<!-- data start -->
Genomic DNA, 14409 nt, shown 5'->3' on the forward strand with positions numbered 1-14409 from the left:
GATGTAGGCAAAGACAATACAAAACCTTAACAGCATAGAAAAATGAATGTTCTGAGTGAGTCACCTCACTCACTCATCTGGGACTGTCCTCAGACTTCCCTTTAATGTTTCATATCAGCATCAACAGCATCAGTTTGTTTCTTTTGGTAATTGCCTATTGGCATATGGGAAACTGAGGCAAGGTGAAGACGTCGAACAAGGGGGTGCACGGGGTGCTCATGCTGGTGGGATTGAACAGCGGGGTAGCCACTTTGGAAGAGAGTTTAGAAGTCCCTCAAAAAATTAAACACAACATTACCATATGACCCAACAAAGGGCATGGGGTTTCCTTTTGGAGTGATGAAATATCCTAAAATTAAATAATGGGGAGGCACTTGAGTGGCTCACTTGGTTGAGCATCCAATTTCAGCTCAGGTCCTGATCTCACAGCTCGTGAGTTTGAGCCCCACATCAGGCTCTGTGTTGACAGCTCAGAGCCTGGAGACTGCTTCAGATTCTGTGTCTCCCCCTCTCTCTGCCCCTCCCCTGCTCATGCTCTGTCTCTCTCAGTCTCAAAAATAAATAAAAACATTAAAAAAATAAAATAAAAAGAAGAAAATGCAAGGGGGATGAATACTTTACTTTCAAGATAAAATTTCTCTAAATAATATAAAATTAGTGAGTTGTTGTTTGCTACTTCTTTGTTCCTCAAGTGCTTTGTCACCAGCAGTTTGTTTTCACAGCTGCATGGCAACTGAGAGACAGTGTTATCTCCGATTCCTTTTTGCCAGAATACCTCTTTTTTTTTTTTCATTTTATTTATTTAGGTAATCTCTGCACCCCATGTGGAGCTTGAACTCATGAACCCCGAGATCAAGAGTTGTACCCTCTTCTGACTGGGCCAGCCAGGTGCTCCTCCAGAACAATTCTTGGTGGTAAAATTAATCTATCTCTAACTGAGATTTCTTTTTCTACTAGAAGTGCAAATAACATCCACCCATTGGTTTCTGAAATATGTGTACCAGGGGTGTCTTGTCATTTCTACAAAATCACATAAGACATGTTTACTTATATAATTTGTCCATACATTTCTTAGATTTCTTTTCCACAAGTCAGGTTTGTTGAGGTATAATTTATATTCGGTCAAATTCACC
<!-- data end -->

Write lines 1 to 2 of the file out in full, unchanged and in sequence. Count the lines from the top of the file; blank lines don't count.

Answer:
Genomic DNA, 14409 nt, shown 5'->3' on the forward strand with positions numbered 1-14409 from the left:
GATGTAGGCAAAGACAATACAAAACCTTAACAGCATAGAAAAATGAATGTTCTGAGTGAGTCACCTCACTCACTCATCTGGGACTGTCCTCAGACTTCCCTTTAATGTTTCATATCAGCATCAACAGCATCAGTTTGTTTCTTTTGGTAATTGCCTATTGGCATATGGGAAACTGAGGCAAGGTGAAGACGTCGAACAAGGGGGTGCACGGGGTGCTCATGCTGGTGGGATTGAACAGCGGGGTAGCCACTTTGGAAGAGAGTTTAGAAGTCCCTCAAAAAATTAAACACAACATTACCATATGACCCAACAAAGGGCATGGGGTTTCCTTTTGGAGTGATGAAATATCCTAAAATTAAATAATGGGGAGGCACTTGAGTGGCTCACTTGGTTGAGCATCCAATTTCAGCTCAGGTCCTGATCTCACAGCTCGTGAGTTTGAGCCCCACATCAGGCTCTGTGTTGACAGCTCAGAGCCTGGAGACTGCTTCAGATTCTGTGTCTCCCCCTCTCTCTGCCCCTCCCCTGCTCATGCTCTGTCTCTCTCAGTCTCAAAAATAAATAAAAACATTAAAAAAATAAAATAAAAAGAAGAAAATGCAAGGGGGATGAATACTTTACTTTCAAGATAAAATTTCTCTAAATAATATAAAATTAGTGAGTTGTTGTTTGCTACTTCTTTGTTCCTCAAGTGCTTTGTCACCAGCAGTTTGTTTTCACAGCTGCATGGCAACTGAGAGACAGTGTTATCTCCGATTCCTTTTTGCCAGAATACCTCTTTTTTTTTTTTCATTTTATTTATTTAGGTAATCTCTGCACCCCATGTGGAGCTTGAACTCATGAACCCCGAGATCAAGAGTTGTACCCTCTTCTGACTGGGCCAGCCAGGTGCTCCTCCAGAACAATTCTTGGTGGTAAAATTAATCTATCTCTAACTGAGATTTCTTTTTCTACTAGAAGTGCAAATAACATCCACCCATTGGTTTCTGAAATATGTGTACCAGGGGTGTCTTGTCATTTCTACAAAATCACATAAGACATGTTTACTTATATAATTTGTCCATACATTTCTTAGATTTCTTTTCCACAAGTCAGGTTTGTTGAGGTATAATTTATATTCGGTCAAATTCACC